Skip to Main Content

Information Competency

What is Information Competency

Information Competency

What's in a Name?

Information Competency is frequently referred to as Information Literacy. Although there may be theoretical discussions over the conceptual distinctions between these terms, in practice, they are treated as synonyms and often used interchangeably.


  • Information Competency - California Community Colleges
  • Information Literacy - University of California and Association of College & Research Libraries

Definition of Information Competency:
Adopted Spring 1998 by the Academic Senate for California Community Colleges (ASCCC):

Information Competency is the ability to find, evaluate, use, and communicate information in all its various formats. It combines aspects of library literacy, research methods and technological literacy. Information competency includes consideration of the ethical and legal implications of information and requires the application of both critical thinking and communication skills.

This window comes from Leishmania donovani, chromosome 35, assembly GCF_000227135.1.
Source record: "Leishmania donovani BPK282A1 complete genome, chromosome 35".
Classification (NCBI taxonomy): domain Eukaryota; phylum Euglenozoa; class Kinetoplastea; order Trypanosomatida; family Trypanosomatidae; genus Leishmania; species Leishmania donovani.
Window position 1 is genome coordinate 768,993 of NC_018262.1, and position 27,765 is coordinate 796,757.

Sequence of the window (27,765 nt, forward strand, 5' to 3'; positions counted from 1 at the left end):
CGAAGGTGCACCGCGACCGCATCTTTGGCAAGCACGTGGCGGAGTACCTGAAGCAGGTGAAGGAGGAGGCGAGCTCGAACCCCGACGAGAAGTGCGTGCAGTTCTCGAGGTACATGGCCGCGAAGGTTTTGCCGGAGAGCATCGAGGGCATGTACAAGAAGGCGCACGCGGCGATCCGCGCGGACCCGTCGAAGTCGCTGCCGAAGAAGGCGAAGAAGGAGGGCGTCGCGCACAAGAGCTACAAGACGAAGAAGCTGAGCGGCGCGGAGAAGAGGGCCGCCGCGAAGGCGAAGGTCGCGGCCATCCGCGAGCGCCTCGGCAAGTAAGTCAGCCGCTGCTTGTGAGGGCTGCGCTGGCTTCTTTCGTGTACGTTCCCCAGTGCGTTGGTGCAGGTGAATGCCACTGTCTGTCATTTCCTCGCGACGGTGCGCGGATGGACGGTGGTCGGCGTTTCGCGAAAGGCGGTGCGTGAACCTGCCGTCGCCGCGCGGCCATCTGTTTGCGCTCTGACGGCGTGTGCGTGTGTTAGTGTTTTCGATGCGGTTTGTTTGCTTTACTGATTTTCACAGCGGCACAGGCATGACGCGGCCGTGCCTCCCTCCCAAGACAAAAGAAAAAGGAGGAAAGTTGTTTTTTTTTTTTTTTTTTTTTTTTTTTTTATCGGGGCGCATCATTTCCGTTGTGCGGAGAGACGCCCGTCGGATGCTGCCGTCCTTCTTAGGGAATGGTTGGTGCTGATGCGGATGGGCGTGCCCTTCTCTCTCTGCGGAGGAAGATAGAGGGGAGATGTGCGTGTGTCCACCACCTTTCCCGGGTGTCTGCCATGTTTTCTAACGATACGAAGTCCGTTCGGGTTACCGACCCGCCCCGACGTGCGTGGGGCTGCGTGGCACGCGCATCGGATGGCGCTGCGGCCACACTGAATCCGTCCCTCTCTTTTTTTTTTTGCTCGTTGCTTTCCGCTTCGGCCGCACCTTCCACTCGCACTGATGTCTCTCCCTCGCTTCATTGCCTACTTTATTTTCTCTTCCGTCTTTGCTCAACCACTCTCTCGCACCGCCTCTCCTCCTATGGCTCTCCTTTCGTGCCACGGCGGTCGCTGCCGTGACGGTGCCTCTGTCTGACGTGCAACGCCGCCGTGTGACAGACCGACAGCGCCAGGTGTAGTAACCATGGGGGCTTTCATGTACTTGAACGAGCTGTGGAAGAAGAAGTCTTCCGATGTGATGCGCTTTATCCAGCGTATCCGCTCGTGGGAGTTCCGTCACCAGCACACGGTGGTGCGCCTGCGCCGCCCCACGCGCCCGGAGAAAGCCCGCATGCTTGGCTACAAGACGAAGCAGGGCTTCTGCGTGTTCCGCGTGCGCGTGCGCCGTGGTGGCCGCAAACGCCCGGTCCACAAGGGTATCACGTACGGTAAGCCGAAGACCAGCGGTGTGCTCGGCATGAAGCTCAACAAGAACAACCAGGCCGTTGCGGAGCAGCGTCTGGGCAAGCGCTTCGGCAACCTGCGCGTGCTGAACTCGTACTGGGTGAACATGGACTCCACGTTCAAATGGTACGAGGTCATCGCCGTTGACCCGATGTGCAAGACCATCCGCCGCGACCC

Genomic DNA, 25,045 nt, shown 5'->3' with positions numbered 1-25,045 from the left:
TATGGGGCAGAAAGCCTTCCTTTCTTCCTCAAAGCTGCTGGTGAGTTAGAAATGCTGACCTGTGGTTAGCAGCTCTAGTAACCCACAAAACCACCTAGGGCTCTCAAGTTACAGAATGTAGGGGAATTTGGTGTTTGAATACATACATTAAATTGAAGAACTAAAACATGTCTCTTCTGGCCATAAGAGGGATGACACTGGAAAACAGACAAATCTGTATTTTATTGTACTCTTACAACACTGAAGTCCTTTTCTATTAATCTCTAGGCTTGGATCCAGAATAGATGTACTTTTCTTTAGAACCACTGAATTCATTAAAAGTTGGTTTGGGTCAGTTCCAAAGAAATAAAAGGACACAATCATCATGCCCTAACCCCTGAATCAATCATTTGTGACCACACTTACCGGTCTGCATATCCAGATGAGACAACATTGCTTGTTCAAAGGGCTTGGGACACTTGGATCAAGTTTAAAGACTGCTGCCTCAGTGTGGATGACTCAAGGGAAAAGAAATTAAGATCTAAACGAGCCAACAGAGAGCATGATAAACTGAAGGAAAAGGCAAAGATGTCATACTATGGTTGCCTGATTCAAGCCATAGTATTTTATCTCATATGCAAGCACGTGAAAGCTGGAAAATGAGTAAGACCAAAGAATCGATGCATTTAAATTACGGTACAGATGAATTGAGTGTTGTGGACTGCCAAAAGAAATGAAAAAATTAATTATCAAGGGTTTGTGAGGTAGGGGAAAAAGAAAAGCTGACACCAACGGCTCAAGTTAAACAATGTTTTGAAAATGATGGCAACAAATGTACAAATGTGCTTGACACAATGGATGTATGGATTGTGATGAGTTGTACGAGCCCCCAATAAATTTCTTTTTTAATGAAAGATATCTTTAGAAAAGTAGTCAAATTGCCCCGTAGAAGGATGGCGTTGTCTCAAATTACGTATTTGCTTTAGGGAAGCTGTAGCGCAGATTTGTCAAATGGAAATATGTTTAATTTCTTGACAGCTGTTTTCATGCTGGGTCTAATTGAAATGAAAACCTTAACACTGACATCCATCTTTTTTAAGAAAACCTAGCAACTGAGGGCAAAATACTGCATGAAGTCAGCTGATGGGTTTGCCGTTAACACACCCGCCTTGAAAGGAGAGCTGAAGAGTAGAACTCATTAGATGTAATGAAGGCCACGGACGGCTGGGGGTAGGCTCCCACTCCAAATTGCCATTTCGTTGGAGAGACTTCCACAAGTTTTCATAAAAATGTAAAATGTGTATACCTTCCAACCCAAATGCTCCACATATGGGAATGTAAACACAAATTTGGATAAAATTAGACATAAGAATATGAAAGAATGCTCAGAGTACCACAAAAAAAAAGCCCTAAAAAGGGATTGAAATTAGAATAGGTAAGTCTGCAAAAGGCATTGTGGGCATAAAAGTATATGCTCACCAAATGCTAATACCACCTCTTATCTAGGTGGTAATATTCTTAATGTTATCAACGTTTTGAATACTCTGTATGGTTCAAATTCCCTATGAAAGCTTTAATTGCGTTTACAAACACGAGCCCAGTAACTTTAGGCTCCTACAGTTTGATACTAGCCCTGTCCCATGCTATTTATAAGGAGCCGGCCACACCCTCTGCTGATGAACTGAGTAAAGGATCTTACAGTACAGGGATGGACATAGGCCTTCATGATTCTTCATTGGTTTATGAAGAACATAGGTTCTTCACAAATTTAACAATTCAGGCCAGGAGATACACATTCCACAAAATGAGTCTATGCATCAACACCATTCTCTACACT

Key Components:
Students must be able to demonstrate the following skills in an integrated process:

  • State a research question, problem, or issue.
  • Determine information requirements in various disciplines for the research questions, problems, or issues.
  • Use information technology tools to locate and retrieve relevant information.
  • Organize information.
  • Analyze and evaluate information.
  • Communicate using a variety of information technologies.
  • Understand the ethical and legal issues surrounding information and information technology.
  • Apply the skills gained in information competency to enable lifelong learning.1

Definition of Information Literacy:
Published in February 2015 by the Board of Directors of the Association of College & Research Libraries (ACRL):

Information literacy is the set of integrated abilities encompassing the reflective discovery of information, the understanding of how information is produced and valued, and the use of information in creating new knowledge and participating ethically in communities of learning.

These six frames are presented alphabetically and do not suggest a particular sequence in which they must be learned.

  • Authority Is Constructed and Contextual.
  • Information Creation as a Process.
  • Information Has Value.
  • Research as Inquiry.
  • Scholarship as Conversation.
  • Searching as Strategic Exploration.2


      1  Information Competency in the California Community Colleges. Academic Senate for California Community Colleges, 1998, 

      2  Framework for Information Literacy for Higher Education. Association of College & Research Libraries, 2015,

Contact Us:
Library (323) 953-4000 ext: 2400 * Reference (323) 953-4000 ext: 2406 * Circulation/Periodicals (323) 953-4000 ext: 2395